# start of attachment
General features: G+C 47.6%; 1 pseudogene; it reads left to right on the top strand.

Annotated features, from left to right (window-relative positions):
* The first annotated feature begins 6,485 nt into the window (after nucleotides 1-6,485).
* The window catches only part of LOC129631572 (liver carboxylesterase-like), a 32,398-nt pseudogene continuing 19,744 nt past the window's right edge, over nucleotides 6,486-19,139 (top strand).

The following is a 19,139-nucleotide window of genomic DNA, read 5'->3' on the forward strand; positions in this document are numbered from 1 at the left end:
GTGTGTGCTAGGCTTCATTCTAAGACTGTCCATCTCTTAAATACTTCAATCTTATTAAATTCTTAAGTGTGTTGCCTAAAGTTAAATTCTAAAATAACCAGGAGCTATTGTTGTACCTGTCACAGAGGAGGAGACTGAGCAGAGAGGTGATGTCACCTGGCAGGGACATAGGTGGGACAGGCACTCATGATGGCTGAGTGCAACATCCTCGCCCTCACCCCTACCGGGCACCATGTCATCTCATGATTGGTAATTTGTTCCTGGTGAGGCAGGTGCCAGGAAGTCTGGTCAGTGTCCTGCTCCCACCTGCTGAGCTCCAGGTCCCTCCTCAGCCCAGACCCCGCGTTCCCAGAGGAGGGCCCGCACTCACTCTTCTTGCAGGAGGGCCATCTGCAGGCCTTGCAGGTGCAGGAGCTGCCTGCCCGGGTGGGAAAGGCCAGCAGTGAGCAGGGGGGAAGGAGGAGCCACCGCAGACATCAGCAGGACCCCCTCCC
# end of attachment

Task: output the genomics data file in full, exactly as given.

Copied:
General features: G+C 47.6%; 1 pseudogene; it reads left to right on the top strand.

Annotated features, from left to right (window-relative positions):
* The first annotated feature begins 6,485 nt into the window (after nucleotides 1-6,485).
* The window catches only part of LOC129631572 (liver carboxylesterase-like), a 32,398-nt pseudogene continuing 19,744 nt past the window's right edge, over nucleotides 6,486-19,139 (top strand).

The following is a 19,139-nucleotide window of genomic DNA, read 5'->3' on the forward strand; positions in this document are numbered from 1 at the left end:
GTGTGTGCTAGGCTTCATTCTAAGACTGTCCATCTCTTAAATACTTCAATCTTATTAAATTCTTAAGTGTGTTGCCTAAAGTTAAATTCTAAAATAACCAGGAGCTATTGTTGTACCTGTCACAGAGGAGGAGACTGAGCAGAGAGGTGATGTCACCTGGCAGGGACATAGGTGGGACAGGCACTCATGATGGCTGAGTGCAACATCCTCGCCCTCACCCCTACCGGGCACCATGTCATCTCATGATTGGTAATTTGTTCCTGGTGAGGCAGGTGCCAGGAAGTCTGGTCAGTGTCCTGCTCCCACCTGCTGAGCTCCAGGTCCCTCCTCAGCCCAGACCCCGCGTTCCCAGAGGAGGGCCCGCACTCACTCTTCTTGCAGGAGGGCCATCTGCAGGCCTTGCAGGTGCAGGAGCTGCCTGCCCGGGTGGGAAAGGCCAGCAGTGAGCAGGGGGGAAGGAGGAGCCACCGCAGACATCAGCAGGACCCCCTCCC